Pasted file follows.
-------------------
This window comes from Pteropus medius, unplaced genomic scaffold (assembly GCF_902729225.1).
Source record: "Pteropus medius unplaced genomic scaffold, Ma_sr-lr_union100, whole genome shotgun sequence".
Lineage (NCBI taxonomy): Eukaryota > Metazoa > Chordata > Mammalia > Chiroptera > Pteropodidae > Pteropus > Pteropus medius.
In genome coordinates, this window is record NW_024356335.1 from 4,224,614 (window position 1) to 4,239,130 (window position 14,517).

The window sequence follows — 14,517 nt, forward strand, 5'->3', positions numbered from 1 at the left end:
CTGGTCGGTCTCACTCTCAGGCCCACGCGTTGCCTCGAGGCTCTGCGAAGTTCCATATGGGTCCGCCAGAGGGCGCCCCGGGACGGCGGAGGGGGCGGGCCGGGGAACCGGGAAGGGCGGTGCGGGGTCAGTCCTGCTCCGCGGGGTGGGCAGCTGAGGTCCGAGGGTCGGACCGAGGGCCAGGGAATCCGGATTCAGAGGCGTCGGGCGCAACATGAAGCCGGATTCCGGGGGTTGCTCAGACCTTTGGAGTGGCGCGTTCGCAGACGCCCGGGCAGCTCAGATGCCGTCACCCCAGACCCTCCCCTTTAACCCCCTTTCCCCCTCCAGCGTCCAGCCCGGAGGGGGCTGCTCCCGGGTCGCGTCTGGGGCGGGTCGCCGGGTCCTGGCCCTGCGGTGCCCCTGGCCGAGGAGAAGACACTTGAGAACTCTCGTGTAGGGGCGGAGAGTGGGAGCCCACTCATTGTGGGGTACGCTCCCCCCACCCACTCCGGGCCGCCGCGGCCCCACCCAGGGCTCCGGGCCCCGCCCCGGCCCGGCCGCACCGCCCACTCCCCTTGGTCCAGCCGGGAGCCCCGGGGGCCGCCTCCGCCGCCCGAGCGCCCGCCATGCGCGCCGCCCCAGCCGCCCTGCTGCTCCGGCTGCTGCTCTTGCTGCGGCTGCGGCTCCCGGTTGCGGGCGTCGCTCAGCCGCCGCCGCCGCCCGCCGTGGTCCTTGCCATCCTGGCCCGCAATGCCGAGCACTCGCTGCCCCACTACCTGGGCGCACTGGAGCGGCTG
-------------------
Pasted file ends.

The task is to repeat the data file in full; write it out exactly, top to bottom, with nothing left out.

This window comes from Pteropus medius, unplaced genomic scaffold (assembly GCF_902729225.1).
Source record: "Pteropus medius unplaced genomic scaffold, Ma_sr-lr_union100, whole genome shotgun sequence".
Lineage (NCBI taxonomy): Eukaryota > Metazoa > Chordata > Mammalia > Chiroptera > Pteropodidae > Pteropus > Pteropus medius.
In genome coordinates, this window is record NW_024356335.1 from 4,224,614 (window position 1) to 4,239,130 (window position 14,517).

The window sequence follows — 14,517 nt, forward strand, 5'->3', positions numbered from 1 at the left end:
CTGGTCGGTCTCACTCTCAGGCCCACGCGTTGCCTCGAGGCTCTGCGAAGTTCCATATGGGTCCGCCAGAGGGCGCCCCGGGACGGCGGAGGGGGCGGGCCGGGGAACCGGGAAGGGCGGTGCGGGGTCAGTCCTGCTCCGCGGGGTGGGCAGCTGAGGTCCGAGGGTCGGACCGAGGGCCAGGGAATCCGGATTCAGAGGCGTCGGGCGCAACATGAAGCCGGATTCCGGGGGTTGCTCAGACCTTTGGAGTGGCGCGTTCGCAGACGCCCGGGCAGCTCAGATGCCGTCACCCCAGACCCTCCCCTTTAACCCCCTTTCCCCCTCCAGCGTCCAGCCCGGAGGGGGCTGCTCCCGGGTCGCGTCTGGGGCGGGTCGCCGGGTCCTGGCCCTGCGGTGCCCCTGGCCGAGGAGAAGACACTTGAGAACTCTCGTGTAGGGGCGGAGAGTGGGAGCCCACTCATTGTGGGGTACGCTCCCCCCACCCACTCCGGGCCGCCGCGGCCCCACCCAGGGCTCCGGGCCCCGCCCCGGCCCGGCCGCACCGCCCACTCCCCTTGGTCCAGCCGGGAGCCCCGGGGGCCGCCTCCGCCGCCCGAGCGCCCGCCATGCGCGCCGCCCCAGCCGCCCTGCTGCTCCGGCTGCTGCTCTTGCTGCGGCTGCGGCTCCCGGTTGCGGGCGTCGCTCAGCCGCCGCCGCCGCCCGCCGTGGTCCTTGCCATCCTGGCCCGCAATGCCGAGCACTCGCTGCCCCACTACCTGGGCGCACTGGAGCGGCTG